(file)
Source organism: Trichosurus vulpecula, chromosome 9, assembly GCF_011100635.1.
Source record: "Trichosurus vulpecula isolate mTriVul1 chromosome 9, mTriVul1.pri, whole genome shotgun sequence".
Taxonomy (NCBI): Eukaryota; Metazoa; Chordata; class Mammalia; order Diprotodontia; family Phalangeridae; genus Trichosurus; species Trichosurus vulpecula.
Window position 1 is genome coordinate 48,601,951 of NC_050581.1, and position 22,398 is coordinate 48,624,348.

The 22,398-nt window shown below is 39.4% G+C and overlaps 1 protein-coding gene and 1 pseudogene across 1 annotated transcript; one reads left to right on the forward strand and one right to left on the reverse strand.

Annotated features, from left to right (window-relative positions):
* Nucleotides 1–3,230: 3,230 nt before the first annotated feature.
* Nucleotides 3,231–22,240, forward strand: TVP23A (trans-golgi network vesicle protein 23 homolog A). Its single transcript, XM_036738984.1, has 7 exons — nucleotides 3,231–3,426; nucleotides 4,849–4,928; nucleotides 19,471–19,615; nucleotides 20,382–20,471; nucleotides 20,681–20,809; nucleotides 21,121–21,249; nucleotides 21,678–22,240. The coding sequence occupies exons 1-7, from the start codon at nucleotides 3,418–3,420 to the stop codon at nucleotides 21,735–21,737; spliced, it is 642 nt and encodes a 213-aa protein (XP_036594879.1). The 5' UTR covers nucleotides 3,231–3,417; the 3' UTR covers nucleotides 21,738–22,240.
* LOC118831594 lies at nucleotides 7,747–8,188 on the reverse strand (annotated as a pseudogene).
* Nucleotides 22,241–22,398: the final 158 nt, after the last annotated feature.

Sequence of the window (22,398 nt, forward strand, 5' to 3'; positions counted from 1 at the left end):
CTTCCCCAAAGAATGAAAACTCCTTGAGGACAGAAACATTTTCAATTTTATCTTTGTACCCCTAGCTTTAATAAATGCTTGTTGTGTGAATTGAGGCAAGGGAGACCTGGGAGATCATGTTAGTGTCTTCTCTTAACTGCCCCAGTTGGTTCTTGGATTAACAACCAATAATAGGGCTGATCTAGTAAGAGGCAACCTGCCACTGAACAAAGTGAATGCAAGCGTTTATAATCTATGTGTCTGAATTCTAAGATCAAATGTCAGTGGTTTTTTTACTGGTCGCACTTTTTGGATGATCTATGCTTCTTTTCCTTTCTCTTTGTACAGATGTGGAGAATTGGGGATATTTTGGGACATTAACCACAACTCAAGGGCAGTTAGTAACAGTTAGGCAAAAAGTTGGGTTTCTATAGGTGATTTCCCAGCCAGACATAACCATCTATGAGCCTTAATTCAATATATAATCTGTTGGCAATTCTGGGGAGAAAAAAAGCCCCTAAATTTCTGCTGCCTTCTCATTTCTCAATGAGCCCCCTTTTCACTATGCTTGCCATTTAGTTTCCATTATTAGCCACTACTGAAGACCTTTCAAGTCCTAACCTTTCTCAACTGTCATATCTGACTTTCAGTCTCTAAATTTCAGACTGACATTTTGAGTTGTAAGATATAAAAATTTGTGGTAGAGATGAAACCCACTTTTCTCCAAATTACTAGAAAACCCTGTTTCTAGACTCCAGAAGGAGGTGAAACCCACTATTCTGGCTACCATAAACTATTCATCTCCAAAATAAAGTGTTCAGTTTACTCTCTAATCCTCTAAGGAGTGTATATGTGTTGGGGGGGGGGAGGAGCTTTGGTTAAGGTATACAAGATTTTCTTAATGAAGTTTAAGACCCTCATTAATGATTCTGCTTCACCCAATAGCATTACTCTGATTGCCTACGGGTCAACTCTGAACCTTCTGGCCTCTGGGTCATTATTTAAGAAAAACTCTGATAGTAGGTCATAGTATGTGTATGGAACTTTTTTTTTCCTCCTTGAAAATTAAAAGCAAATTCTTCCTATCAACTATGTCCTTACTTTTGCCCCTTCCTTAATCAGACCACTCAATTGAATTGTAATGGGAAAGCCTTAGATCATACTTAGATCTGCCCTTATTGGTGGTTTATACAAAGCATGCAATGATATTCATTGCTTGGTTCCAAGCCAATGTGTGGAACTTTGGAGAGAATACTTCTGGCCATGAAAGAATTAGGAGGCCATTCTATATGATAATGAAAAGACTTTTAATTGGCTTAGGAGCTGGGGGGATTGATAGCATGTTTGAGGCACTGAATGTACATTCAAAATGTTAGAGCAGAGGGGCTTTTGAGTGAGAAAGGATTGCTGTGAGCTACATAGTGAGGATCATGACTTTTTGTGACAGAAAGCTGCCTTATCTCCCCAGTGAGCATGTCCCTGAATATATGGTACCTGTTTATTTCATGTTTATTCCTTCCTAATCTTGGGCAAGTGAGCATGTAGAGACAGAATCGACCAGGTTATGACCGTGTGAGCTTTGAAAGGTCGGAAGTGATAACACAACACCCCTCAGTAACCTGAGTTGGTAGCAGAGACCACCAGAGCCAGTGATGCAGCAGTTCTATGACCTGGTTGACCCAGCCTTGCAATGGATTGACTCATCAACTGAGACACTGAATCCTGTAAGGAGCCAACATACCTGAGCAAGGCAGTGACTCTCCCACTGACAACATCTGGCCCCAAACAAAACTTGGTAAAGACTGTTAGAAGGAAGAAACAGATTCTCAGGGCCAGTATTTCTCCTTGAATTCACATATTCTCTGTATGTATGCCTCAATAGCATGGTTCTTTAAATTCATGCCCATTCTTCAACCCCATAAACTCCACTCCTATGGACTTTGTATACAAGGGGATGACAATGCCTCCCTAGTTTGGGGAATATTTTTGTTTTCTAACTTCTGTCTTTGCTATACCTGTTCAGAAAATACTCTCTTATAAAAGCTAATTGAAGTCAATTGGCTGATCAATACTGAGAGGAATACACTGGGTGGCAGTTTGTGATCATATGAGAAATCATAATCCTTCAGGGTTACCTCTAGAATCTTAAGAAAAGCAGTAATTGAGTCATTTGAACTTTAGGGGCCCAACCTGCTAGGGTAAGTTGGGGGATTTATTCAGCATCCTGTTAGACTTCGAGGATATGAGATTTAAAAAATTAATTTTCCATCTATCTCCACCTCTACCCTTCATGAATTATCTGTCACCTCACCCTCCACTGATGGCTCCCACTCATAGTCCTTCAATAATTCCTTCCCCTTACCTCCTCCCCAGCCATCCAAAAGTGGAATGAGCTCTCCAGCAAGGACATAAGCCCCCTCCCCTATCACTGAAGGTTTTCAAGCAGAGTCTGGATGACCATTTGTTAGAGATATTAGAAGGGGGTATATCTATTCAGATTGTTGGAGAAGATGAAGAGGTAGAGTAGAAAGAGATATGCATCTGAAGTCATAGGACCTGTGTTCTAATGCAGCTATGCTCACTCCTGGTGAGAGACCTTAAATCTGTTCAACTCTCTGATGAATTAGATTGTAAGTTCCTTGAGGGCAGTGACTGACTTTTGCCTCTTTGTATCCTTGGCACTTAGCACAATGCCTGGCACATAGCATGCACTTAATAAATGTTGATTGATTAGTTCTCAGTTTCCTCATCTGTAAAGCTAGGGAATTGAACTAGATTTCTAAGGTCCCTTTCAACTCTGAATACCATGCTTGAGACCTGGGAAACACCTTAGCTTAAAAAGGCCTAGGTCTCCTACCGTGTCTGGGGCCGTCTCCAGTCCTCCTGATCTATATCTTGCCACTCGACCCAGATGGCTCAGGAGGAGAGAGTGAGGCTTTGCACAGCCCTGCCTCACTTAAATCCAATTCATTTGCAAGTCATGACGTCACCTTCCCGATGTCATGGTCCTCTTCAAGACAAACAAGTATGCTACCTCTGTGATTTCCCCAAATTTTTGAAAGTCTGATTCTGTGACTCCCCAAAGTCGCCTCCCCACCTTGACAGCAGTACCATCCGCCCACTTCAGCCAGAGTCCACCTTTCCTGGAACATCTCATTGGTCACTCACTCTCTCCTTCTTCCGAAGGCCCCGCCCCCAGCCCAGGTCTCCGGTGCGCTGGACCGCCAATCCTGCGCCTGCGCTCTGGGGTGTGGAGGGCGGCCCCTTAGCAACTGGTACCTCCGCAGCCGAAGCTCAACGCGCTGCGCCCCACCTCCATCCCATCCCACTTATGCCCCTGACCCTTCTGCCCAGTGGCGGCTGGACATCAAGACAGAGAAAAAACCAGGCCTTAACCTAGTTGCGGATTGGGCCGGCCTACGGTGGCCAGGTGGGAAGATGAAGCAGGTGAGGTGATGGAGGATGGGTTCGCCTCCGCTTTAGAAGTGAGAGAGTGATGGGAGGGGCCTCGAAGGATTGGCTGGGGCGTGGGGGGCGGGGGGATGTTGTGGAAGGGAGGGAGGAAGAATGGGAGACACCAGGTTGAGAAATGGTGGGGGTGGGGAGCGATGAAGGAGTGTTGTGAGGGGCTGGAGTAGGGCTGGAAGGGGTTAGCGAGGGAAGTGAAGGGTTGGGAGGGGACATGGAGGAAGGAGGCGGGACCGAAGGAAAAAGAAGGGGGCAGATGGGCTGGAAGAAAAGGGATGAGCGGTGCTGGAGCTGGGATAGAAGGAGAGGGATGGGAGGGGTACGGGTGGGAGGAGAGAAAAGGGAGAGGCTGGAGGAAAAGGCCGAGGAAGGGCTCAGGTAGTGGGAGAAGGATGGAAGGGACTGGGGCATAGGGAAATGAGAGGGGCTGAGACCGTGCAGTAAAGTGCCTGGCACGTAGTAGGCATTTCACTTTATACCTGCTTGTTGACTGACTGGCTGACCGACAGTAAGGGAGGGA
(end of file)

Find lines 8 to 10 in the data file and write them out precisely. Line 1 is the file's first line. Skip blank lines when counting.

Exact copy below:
* Nucleotides 3,231–22,240, forward strand: TVP23A (trans-golgi network vesicle protein 23 homolog A). Its single transcript, XM_036738984.1, has 7 exons — nucleotides 3,231–3,426; nucleotides 4,849–4,928; nucleotides 19,471–19,615; nucleotides 20,382–20,471; nucleotides 20,681–20,809; nucleotides 21,121–21,249; nucleotides 21,678–22,240. The coding sequence occupies exons 1-7, from the start codon at nucleotides 3,418–3,420 to the stop codon at nucleotides 21,735–21,737; spliced, it is 642 nt and encodes a 213-aa protein (XP_036594879.1). The 5' UTR covers nucleotides 3,231–3,417; the 3' UTR covers nucleotides 21,738–22,240.
* LOC118831594 lies at nucleotides 7,747–8,188 on the reverse strand (annotated as a pseudogene).
* Nucleotides 22,241–22,398: the final 158 nt, after the last annotated feature.